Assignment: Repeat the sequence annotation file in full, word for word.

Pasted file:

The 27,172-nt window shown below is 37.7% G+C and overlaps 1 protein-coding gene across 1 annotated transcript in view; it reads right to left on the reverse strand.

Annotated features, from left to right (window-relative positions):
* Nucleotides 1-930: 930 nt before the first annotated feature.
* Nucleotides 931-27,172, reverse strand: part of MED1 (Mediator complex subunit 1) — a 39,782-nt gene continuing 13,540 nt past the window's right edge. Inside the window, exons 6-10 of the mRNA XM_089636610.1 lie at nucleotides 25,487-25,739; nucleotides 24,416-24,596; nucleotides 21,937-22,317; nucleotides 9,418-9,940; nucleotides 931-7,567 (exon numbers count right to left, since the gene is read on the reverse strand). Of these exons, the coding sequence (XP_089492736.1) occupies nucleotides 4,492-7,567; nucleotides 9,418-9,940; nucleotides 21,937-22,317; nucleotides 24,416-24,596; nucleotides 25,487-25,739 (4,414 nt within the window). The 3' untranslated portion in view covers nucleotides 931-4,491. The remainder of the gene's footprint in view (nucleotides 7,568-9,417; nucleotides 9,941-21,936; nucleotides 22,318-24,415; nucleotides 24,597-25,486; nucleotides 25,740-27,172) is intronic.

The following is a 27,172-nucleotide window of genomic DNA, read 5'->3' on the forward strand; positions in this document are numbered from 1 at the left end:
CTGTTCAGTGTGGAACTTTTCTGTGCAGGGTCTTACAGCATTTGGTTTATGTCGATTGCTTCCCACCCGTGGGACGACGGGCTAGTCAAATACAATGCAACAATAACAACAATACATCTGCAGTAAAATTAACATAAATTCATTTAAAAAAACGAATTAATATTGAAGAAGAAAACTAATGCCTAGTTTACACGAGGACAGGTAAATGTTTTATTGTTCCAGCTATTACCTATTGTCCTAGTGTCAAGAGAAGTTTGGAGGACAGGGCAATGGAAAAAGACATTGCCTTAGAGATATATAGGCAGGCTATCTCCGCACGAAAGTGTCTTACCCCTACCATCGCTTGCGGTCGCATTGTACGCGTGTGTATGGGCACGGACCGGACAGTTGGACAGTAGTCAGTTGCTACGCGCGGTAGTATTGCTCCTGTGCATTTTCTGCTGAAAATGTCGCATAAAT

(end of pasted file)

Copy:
The 27,172-nt window shown below is 37.7% G+C and overlaps 1 protein-coding gene across 1 annotated transcript in view; it reads right to left on the reverse strand.

Annotated features, from left to right (window-relative positions):
* Nucleotides 1-930: 930 nt before the first annotated feature.
* Nucleotides 931-27,172, reverse strand: part of MED1 (Mediator complex subunit 1) — a 39,782-nt gene continuing 13,540 nt past the window's right edge. Inside the window, exons 6-10 of the mRNA XM_089636610.1 lie at nucleotides 25,487-25,739; nucleotides 24,416-24,596; nucleotides 21,937-22,317; nucleotides 9,418-9,940; nucleotides 931-7,567 (exon numbers count right to left, since the gene is read on the reverse strand). Of these exons, the coding sequence (XP_089492736.1) occupies nucleotides 4,492-7,567; nucleotides 9,418-9,940; nucleotides 21,937-22,317; nucleotides 24,416-24,596; nucleotides 25,487-25,739 (4,414 nt within the window). The 3' untranslated portion in view covers nucleotides 931-4,491. The remainder of the gene's footprint in view (nucleotides 7,568-9,417; nucleotides 9,941-21,936; nucleotides 22,318-24,415; nucleotides 24,597-25,486; nucleotides 25,740-27,172) is intronic.

The following is a 27,172-nucleotide window of genomic DNA, read 5'->3' on the forward strand; positions in this document are numbered from 1 at the left end:
CTGTTCAGTGTGGAACTTTTCTGTGCAGGGTCTTACAGCATTTGGTTTATGTCGATTGCTTCCCACCCGTGGGACGACGGGCTAGTCAAATACAATGCAACAATAACAACAATACATCTGCAGTAAAATTAACATAAATTCATTTAAAAAAACGAATTAATATTGAAGAAGAAAACTAATGCCTAGTTTACACGAGGACAGGTAAATGTTTTATTGTTCCAGCTATTACCTATTGTCCTAGTGTCAAGAGAAGTTTGGAGGACAGGGCAATGGAAAAAGACATTGCCTTAGAGATATATAGGCAGGCTATCTCCGCACGAAAGTGTCTTACCCCTACCATCGCTTGCGGTCGCATTGTACGCGTGTGTATGGGCACGGACCGGACAGTTGGACAGTAGTCAGTTGCTACGCGCGGTAGTATTGCTCCTGTGCATTTTCTGCTGAAAATGTCGCATAAAT